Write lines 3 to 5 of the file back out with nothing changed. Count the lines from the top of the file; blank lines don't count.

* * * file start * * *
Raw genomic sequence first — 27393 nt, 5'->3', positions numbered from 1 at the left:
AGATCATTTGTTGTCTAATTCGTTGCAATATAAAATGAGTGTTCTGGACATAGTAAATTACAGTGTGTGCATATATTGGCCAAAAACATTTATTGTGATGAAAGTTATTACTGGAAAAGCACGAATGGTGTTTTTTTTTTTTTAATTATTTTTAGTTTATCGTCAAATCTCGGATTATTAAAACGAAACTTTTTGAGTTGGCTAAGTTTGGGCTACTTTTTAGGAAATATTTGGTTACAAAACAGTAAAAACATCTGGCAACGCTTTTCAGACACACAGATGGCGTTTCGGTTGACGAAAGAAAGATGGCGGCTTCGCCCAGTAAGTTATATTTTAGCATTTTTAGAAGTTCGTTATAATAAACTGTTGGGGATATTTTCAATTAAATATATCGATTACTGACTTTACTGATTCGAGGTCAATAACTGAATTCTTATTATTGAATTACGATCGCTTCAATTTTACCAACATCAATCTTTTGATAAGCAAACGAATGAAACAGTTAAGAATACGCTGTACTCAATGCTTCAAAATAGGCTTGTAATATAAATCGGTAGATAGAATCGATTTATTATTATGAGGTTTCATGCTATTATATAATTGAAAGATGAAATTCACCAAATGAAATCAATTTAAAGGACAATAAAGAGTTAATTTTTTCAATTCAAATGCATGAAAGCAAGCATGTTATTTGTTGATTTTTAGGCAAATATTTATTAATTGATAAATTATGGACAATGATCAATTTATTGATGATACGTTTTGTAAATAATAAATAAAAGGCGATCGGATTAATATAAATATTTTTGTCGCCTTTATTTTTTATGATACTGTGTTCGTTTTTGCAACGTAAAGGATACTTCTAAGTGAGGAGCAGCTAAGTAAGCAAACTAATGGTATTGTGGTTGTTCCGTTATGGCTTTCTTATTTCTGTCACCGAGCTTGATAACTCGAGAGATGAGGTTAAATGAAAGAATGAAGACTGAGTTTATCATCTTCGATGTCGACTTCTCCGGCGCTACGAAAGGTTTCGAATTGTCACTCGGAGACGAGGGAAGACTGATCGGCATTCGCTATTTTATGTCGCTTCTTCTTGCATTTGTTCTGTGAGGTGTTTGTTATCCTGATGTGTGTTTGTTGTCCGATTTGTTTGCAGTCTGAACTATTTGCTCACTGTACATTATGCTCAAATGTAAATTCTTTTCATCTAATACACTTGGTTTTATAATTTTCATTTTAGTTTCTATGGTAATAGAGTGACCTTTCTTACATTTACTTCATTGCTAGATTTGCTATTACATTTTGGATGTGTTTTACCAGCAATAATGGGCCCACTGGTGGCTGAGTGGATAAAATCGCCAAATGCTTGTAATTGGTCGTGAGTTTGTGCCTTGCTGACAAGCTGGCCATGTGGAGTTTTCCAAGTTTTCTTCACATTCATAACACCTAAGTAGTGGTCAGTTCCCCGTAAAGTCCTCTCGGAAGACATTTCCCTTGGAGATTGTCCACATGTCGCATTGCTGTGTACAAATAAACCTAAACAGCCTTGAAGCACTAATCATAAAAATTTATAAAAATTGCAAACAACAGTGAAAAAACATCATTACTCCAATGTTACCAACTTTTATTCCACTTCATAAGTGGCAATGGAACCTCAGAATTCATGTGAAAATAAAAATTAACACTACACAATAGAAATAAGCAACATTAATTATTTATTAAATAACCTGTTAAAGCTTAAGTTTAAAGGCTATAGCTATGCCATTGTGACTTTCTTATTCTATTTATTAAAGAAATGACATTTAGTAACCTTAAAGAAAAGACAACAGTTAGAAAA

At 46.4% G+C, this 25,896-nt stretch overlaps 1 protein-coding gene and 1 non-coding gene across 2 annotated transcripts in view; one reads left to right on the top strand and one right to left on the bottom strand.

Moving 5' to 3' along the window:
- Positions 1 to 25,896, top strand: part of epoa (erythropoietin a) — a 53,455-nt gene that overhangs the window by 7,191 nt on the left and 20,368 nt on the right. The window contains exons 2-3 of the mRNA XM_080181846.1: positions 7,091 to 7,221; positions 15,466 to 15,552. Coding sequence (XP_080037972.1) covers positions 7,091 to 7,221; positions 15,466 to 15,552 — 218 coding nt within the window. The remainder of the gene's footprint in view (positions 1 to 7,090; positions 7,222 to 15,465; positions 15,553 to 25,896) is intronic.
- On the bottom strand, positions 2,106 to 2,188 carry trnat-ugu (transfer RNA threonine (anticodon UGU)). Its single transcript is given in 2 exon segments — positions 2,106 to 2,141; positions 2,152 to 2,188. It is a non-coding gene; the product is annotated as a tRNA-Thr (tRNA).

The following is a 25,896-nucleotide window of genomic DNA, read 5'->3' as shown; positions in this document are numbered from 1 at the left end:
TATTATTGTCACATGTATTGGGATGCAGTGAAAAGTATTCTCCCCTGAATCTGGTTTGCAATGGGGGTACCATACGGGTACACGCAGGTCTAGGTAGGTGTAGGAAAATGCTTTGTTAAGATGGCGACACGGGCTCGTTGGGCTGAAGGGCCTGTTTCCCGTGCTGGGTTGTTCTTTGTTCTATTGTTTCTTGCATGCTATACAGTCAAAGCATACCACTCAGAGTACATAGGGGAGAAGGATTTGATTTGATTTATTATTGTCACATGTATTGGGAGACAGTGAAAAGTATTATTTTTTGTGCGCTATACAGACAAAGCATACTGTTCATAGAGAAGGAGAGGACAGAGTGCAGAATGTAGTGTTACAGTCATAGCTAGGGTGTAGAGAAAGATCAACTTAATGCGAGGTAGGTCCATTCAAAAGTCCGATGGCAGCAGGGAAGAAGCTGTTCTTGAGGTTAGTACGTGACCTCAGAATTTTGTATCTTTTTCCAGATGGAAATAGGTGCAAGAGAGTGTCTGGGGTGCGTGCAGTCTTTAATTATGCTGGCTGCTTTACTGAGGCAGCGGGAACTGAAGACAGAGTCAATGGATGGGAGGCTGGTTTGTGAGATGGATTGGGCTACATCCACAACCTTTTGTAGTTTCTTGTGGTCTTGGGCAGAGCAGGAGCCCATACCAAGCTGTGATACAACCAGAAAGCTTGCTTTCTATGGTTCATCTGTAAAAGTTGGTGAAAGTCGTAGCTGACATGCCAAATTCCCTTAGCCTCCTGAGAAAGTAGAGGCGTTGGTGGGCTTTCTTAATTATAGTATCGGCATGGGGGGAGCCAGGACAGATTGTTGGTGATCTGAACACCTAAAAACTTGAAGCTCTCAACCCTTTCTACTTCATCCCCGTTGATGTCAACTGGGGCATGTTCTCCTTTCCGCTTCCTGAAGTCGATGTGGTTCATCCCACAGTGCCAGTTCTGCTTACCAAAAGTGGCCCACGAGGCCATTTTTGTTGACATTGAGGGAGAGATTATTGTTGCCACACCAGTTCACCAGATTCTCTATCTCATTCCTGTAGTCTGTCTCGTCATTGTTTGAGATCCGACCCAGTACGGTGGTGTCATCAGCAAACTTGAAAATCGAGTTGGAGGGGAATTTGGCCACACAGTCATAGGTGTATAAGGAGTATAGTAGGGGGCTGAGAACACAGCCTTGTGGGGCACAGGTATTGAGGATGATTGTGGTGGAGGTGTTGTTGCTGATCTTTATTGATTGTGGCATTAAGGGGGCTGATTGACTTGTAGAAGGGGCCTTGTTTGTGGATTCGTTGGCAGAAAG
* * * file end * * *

At 46.4% G+C, this 25,896-nt stretch overlaps 1 protein-coding gene and 1 non-coding gene across 2 annotated transcripts in view; one reads left to right on the top strand and one right to left on the bottom strand.

Moving 5' to 3' along the window:
- Positions 1 to 25,896, top strand: part of epoa (erythropoietin a) — a 53,455-nt gene that overhangs the window by 7,191 nt on the left and 20,368 nt on the right. The window contains exons 2-3 of the mRNA XM_080181846.1: positions 7,091 to 7,221; positions 15,466 to 15,552. Coding sequence (XP_080037972.1) covers positions 7,091 to 7,221; positions 15,466 to 15,552 — 218 coding nt within the window. The remainder of the gene's footprint in view (positions 1 to 7,090; positions 7,222 to 15,465; positions 15,553 to 25,896) is intronic.